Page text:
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Electricity from plastic: Breakthrough technology from US scientists


With more than 87 percent of the 100 billion plastic bags discarded in US finding its way into landfills, recycling these bags ought to be the top priority. And the scientists at the Argonne National Laboratory (a government laboratory), Illinois, seem to have struck upon an expensive yet elegant solution – converting plastic bags into batteries!

Innovation at its best

As Vilas Pol, lead scientist at the labs, explains, the plastic bags are subjected to a high-temperature process. They are stuffed into a metal tube with a special catalyst and then heated up to 700 degrees Celsius. Within 3 hours the result is a fine black powder which is pure carbon. This powder is priced at something like $150 a gram – costlier than gold! The specialty of the process is that it can be done with a mix of different kinds of plastic – something that has not been achieved till now.

Technology has been developed to transform this fine carbon powder into batteries which could be used in day-to-day life. Research does not stop there though. Making the technology viable for mass scale use includes lowering the cost price. And so, today, the scientists at Argonne are working hard to pack as much power into these batteries and also increase their longevity. A standard watch battery or car battery has a life of about 2-5 years. The idea is to increase this life to 10-15 years.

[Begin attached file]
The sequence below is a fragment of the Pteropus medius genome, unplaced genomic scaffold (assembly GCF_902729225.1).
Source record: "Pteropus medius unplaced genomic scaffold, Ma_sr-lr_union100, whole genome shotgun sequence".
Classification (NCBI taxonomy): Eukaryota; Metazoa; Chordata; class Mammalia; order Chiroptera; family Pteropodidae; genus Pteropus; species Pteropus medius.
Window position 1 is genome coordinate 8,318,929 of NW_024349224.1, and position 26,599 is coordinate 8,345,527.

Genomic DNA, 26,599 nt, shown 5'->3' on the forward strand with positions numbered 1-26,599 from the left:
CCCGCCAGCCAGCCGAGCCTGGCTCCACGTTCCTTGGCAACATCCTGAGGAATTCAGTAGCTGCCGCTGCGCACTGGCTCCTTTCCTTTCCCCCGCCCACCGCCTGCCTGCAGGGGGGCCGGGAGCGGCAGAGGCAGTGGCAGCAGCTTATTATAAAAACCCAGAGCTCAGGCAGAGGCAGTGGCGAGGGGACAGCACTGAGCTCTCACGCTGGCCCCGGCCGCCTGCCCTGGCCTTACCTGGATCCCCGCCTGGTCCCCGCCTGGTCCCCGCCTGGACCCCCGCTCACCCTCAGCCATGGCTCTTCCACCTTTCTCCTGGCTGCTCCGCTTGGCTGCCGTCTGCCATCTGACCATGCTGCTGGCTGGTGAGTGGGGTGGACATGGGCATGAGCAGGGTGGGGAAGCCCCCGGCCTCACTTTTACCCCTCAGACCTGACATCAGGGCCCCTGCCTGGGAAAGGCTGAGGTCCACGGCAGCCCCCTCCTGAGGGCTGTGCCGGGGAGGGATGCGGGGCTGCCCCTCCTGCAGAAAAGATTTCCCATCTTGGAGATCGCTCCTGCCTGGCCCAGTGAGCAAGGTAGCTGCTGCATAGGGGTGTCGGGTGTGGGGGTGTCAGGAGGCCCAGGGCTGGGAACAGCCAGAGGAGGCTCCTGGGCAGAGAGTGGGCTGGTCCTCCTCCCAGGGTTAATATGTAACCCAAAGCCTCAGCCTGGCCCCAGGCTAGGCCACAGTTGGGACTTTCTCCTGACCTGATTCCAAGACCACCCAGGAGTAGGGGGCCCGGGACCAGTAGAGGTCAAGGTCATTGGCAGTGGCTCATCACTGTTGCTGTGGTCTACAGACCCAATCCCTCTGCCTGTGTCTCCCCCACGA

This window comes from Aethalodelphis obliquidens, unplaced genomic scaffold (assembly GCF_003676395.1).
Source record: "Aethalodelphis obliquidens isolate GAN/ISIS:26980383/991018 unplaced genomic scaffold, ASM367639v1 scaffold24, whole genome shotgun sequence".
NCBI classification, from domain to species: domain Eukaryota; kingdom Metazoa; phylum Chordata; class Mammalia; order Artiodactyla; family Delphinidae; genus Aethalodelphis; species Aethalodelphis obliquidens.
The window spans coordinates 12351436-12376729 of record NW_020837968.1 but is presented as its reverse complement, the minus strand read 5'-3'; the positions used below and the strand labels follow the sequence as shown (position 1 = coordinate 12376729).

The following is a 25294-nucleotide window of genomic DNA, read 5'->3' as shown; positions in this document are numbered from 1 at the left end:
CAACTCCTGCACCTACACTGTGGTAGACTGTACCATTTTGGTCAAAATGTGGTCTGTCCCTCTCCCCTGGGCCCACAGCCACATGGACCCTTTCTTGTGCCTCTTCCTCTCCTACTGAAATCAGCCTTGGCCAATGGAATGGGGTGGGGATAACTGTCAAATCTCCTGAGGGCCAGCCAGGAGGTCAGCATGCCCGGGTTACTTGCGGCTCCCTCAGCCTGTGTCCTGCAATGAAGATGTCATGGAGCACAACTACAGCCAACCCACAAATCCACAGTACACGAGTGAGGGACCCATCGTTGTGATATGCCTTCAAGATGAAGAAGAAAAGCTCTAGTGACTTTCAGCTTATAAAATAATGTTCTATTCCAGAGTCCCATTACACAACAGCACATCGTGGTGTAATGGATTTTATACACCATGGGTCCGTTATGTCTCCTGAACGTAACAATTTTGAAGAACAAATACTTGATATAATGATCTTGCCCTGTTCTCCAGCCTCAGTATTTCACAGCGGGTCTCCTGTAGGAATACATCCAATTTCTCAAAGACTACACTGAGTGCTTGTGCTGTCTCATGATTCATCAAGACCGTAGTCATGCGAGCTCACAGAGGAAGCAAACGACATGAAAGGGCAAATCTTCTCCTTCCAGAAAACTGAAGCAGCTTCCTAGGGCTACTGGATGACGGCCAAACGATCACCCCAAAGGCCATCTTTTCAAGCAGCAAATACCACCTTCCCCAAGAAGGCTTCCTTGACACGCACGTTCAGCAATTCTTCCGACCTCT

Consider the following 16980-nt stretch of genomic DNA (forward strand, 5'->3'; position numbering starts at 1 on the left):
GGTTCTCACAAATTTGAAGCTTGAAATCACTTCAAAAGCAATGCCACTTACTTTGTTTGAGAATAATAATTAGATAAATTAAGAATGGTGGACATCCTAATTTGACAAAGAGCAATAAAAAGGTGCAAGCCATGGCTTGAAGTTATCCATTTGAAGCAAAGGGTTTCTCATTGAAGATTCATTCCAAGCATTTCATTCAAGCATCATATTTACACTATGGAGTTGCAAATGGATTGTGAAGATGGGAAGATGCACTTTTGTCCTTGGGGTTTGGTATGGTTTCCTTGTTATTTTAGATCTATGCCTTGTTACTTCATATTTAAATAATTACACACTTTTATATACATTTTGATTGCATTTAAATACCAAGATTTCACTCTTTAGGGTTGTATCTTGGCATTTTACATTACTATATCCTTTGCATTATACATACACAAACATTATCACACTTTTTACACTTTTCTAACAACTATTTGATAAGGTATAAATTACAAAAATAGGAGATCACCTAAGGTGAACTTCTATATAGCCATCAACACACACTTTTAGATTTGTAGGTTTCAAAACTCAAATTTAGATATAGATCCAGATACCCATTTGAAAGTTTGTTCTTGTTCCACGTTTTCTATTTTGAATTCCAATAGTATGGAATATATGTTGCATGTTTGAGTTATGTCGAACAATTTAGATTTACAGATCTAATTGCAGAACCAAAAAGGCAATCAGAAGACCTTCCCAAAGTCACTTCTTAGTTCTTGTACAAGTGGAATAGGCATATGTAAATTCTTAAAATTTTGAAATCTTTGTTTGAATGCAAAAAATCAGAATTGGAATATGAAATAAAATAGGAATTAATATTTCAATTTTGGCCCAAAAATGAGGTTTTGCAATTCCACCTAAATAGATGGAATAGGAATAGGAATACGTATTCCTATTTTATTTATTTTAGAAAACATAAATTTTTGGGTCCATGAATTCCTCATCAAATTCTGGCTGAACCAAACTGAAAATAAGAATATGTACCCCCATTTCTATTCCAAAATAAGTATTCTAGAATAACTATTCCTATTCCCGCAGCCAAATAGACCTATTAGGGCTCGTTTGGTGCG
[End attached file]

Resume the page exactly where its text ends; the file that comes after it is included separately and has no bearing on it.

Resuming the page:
The US government seems pretty bent on achieving success in 100 percent recycling of plastic and has already dedicated $150 million for the same.


This dream, when achieved, would be a tremendous breakthrough for green technology with plastic bags being recycled into batteries that can power anything – from wrist watches and cellphones to lights and even cars!